Holidays- Timkat and Christmas
Meskel (Finding of the True Cross): 26/27 September
Genna (Christmas): 6/7 January
Timket (Epiphany): 18/19 January
Fasika (Easter): date varies
Eid-Ul-Fitr-end of the fast :date varies
Hidar Zion (Axum): November 29/30
Palm Sunday (Axum): one week prior to Easter
Gishen Mariam: 1st October
MESKEL (Finding of the True Cross)
Meskel is celebrated by dancing, feasting and lighting a massive bonfire known in Ethiopian tradition as “Damera”. Meskel commemorates the finding of the True Cross in the 4th century when Empress Helena, mother of Constantine the Great, discovered the True Cross on which Christ was crucified. The feast is celebrated in Ethiopia on the 17th September Ethiopian calendar (27th September Gregorian calendar), 6 months after the discovery of the True Cross. The celebration of Meskel signifies the presence of the True Cross at mountain of Gishen Mariam monastery and also symbolises the events carried out by Empress Helena.
ENKUTATASH (NEW YEAR)The Ethiopian New Year falls on the 1st September Ethiopian calendar (September 11th Gregorian Calendar) at the end of the Ethiopian rain season and is called Enkutatash. 1st September is also celebrated to mark the commemoration of St. John the Baptist. Enkutatash (Ethiopian New Year) is not only a religious holiday but is also a day for young boys and girls to sing and dance and for exchanging New Year greetings and cards among urban inhabitants.
GENNA (CHRISTMAS) Year after year Christians recall the story of the Christ child in a manger, shepherds on Judean hills witnessing the celestial song of angels as they pronounced the Long Expected One had come.
The Ethiopian Christmas (Genna or Ledet) falls on the 29th December Ethiopian calendar (7 January Gregorian calendar). Christmas is celebrated after 43 days fasting known as Advent, with a spectacular procession, which begins at 6 a.m. and lasts until 9 a.m. After the mass service, people go home to break the fast with the meat of chicken or lamb or beef accompanied with injera and the traditional drinks (i.e. tella or tej).
Timket (Epiphany) is one of the greatest festival in the Ethiopian Orthodox Church calendar. It commemorates Christ’s Baptism by St. John in the Jordan River. Timket is celebrated in Ethiopia on the 11th January Ethiopian calendar (19th January Gregorian calendar), two weeks after Genna (Ethiopian Christmas), beginning on the Eve of Timket with colourful processions and ceremonies ending on the 12th January (20th January Gregorian calendar).
In Timket, Tella and Tej are brewed, special bread is baked called “Himbash” (in Tigrigna) “Ambasha” (in Amharic), and sheep are slaughtered to mark the three-day celebration.
Fasiga (Easter) is celebrated after 55 days severe Lent fasting. Orthodox Christians do not eat meat, diary products or breakfast for the whole 55 days.
On Easter eve people celebrate and go to church with candles which are lit during a colourful Easter Mass service which begins at about 6 p.m. and ends at about 2 a.m. Everyone goes home to break the fast with the meat of chicken or lamb, slaughtered the previous night after 6 p.m., accompanied with injera and traditional drinks. Like Christmas, Easter is also a day of family re-union, an expression of good wishes with exchange of gifts (i.e. lamb, goat or loaf of bread).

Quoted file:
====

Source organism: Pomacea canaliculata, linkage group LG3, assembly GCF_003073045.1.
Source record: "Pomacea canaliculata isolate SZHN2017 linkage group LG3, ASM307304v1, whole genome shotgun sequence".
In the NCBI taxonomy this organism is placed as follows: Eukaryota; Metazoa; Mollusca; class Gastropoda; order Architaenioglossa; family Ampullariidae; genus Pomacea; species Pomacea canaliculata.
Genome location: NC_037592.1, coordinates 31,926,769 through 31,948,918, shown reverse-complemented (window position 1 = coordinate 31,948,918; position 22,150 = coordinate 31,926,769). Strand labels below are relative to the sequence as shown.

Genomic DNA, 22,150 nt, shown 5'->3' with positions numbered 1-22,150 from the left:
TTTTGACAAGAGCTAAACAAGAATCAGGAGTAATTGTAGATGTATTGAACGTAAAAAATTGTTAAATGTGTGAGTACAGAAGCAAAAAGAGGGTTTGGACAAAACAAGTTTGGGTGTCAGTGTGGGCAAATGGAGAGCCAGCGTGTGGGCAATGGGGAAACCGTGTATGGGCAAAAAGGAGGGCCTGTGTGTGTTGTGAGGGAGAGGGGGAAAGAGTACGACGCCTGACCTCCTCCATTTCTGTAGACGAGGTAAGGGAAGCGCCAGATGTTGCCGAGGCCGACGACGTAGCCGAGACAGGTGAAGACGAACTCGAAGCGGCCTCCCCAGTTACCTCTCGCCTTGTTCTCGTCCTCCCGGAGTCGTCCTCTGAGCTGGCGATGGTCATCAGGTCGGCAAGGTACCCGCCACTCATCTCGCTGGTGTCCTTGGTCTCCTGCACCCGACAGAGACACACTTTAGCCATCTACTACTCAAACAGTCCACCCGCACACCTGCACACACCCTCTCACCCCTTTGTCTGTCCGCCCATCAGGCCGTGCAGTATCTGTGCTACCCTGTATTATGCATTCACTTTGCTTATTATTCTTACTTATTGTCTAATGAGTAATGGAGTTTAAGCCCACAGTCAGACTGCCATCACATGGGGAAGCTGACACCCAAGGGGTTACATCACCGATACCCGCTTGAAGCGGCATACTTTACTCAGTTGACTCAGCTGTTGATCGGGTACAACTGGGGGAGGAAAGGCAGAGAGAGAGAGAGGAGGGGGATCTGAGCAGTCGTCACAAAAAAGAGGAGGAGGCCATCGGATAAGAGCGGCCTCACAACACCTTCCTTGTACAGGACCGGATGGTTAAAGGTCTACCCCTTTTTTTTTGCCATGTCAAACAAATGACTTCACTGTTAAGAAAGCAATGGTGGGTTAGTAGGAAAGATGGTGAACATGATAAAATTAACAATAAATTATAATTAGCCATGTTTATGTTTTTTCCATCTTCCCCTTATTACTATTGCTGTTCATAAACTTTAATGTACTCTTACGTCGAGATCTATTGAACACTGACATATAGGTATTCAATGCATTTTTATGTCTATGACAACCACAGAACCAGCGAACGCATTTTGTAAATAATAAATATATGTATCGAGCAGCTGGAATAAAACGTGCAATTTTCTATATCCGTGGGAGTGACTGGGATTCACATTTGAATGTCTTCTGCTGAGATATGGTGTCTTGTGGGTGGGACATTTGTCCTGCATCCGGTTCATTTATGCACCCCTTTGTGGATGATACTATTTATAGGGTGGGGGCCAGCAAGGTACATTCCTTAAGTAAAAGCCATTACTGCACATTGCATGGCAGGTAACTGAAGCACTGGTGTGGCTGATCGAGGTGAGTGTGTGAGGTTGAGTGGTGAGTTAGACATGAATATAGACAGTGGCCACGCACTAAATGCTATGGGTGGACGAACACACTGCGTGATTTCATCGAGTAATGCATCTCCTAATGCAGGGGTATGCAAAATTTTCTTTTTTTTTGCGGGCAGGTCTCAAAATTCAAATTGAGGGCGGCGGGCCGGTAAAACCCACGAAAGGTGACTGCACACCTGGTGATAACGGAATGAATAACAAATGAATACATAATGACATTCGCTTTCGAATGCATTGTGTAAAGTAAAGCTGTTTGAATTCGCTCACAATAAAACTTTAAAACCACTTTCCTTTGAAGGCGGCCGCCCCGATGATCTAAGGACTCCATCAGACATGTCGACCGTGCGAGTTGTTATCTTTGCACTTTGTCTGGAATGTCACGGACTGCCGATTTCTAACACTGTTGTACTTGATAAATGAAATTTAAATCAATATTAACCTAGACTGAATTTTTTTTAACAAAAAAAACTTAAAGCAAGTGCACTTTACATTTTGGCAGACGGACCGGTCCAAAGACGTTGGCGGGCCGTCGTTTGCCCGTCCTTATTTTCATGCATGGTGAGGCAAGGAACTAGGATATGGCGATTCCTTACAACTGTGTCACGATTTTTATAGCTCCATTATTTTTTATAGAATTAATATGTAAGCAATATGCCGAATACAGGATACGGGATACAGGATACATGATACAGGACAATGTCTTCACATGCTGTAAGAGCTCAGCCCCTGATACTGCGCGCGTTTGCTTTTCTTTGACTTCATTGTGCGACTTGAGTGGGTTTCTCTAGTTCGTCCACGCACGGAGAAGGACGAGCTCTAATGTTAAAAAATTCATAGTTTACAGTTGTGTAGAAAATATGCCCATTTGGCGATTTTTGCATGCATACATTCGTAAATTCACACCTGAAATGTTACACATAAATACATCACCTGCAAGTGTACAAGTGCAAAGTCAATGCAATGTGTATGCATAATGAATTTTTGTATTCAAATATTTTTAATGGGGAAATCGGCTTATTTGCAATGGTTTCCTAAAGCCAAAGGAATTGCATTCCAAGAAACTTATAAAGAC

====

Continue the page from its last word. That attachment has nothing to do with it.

HIDAR ZION – (Celebration of St. Mary)
The Virgin is one of the most venerated of all religious figures in Ethiopia.
About 33 days are annually dedicated to different celebrations in the commemoration of Mary. “Hidar Zion” is associated with the presence of the Ark of the Covenant in Axum and the belief that the Ark itself is a symbolism to Her womb. This festival is attended by tens of thousands of people from all over Ethiopia, making it one of the most joyous annual pilgrimages in Axum, the “sacred city of the Ethiopians.”
Eid-Ul-Fitr-end of the fast
Ramadan is the holy month for all Muslims and has a special place in the Islamic calendar. Ramadan is known as God’s own month and is followed by all Muslims religiously. Ramadan is also known as the month of fasting when fasting for all adult Muslims is mandatory. But Ramadan is not just about fasting but incorporates worship and doing good deeds also. During the month of Ramadan, Muslims fasts during the day during the month of Ramadan and break their fast only at dusk.
Eid-ul-Fitr commemorates the month of Ramadan, marking the end of the month-long fast. Fitr means to break symbolizing the break of the fasting period and of all evil habits thereafter. For Muslims, Eid ul Fitr is a joyful celebration of the achievement of enhanced piety. It is a day of forgiveness, moral victory and peace, of congregation, fellowship, brotherhood and unity.
It occurs on the tenth day of the Islamic month of Dhul Hijja. It is one of two Eid festivals that Muslims celebrate. Eid ul-Adha is celebrated by Muslims worldwide as a commemoration of Prophet Ibrahim’s willingness to sacrifice his son(Ishmael) for (Allah) God. Others celebrate Eid-ul Adha as it marks the end of the Pilgrimage or Hajj for the millions of Muslims who make the trip to Mecca each year